Thursday, March 31, 2016

Thinking About A Hawaii Vacation?

Driving & Discovering Hawaii: OAHU — Winner of the Best Hawaii Guidebook Award from American Airlines and the Hawaii Visitors and Conventions Bureau. Dedicated Photo Location Guide, Fantastic driving maps, beautiful photographs and seldom-visited beaches, lookouts and hiking trails.

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Thursday, March 24, 2016

Fitness Saboteurs; Part 2

Those people in our lives who are threatened by our desire for success are our saboteurs. They do not want for us what we want for ourselves. They will, either overtly or passive-aggressively, work hard to discourage us.

Saboteurs can be coworkers, friends or family who are threatened in large part because they have always thought of themselves as being superior in some regard. Relatively few people are secure enough to pursue as potential friends others who they feel are superior to them in important ways. Most people want friends who they feel comfortable with, their so-called “equals.” But in many instances if not most, that comfort is in fact about their feeling slightly superior — smarter, better looking, more talented, from a better family, etc.  than their friends. 

Most people have someone in their lives who is uncomfortable with others’ ambition. As a fitness trainer and author I have found this most commonly true when it comes to weight loss and fitness. The common term many use to describe these people is “jealous.” I feel the term jealous is too simplistic. One dictionary definition of jealous is “feeling resentment against someone because of that person's rivalry, success, or advantages.” The term “threatened” is nowhere to be found in any definitions I looked up, but “threatened” is the key component to jealousy. Threatened in this case meaning “You’re making me look bad in comparison, and I won’t tolerate that.”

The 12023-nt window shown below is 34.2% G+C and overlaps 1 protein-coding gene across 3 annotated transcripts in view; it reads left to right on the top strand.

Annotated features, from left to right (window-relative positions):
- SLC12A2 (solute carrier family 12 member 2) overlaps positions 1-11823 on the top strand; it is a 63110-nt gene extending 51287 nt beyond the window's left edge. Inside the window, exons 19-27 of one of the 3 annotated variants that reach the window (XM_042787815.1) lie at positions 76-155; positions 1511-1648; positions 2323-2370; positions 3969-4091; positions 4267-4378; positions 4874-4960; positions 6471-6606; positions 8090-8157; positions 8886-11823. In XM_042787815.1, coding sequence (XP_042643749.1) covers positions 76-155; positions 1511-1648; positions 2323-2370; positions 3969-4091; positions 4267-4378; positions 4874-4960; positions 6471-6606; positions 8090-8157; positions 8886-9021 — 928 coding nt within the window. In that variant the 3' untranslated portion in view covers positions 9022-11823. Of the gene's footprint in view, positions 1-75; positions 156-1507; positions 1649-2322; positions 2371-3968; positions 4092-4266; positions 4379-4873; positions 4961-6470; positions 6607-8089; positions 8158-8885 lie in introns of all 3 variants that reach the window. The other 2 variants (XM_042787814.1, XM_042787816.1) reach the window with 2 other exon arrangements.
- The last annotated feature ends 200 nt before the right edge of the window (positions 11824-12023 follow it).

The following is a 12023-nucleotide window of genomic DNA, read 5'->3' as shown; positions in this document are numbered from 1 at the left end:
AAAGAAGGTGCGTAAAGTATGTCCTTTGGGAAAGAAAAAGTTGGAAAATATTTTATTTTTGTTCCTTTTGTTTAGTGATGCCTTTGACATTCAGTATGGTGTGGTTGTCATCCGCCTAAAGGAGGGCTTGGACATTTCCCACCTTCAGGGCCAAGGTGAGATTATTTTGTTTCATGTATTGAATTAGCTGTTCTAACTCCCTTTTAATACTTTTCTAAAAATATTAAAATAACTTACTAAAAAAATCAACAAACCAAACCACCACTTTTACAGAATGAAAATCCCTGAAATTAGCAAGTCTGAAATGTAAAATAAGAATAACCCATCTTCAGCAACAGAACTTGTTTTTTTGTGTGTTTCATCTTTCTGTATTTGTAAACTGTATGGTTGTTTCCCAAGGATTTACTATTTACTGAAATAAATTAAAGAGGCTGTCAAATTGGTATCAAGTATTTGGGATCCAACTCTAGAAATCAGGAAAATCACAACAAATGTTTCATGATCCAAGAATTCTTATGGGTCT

Many people suffer insecurities which result in their being more attracted to those over whom they feel some measure of superiority. So when the supposed inferior individual breaks out of that mold, when he or she pursues or accomplishes something admirable or impressive or ballsy that they themselves have not or cannot, like losing weight or getting fit, this is interpreted as a threat:

1 — Failure. Your success brings into sharper focus their failures as they pertain to the way they view themselves, and how they perceive themselves as being viewed and judged by others.
2 — Balance of Power. Your success upsets the dynamic. You are accomplishing something impressive that they have not been able to.
3 — Abandonment. You were once in solidarity with them, they believed, regarding a shared lack of interest in weight loss or fitness. But now you've broken out of that alliance by pursuing an unshared goal. You are leaving them behind and they are upset with you for that. It doesn’t matter that you may well have invited them along with you. They don’t want to go along, or are not ready to go along. Because you went ahead anyway on your own they interpret that as having been left behind.

Calling someone “jealous” rather than the more accurate “threatened” minimizes the real problem. Often our saboteurs are those we are closest to and love the most, which makes coming to terms with the phenomenon painful. 

The bottom line is this: don’t allow saboteurs to get under your skin. 

Sunday, March 13, 2016

Bad Genes vs. Bad Jeans

There are two guys at my gym, both in the Social Security age range, who came into the gym a few minutes apart last Friday wearing jeans. The difference between the two really struck me, as does the fact that so many guys of any age, but especially those over 50, are so clueless about clothes.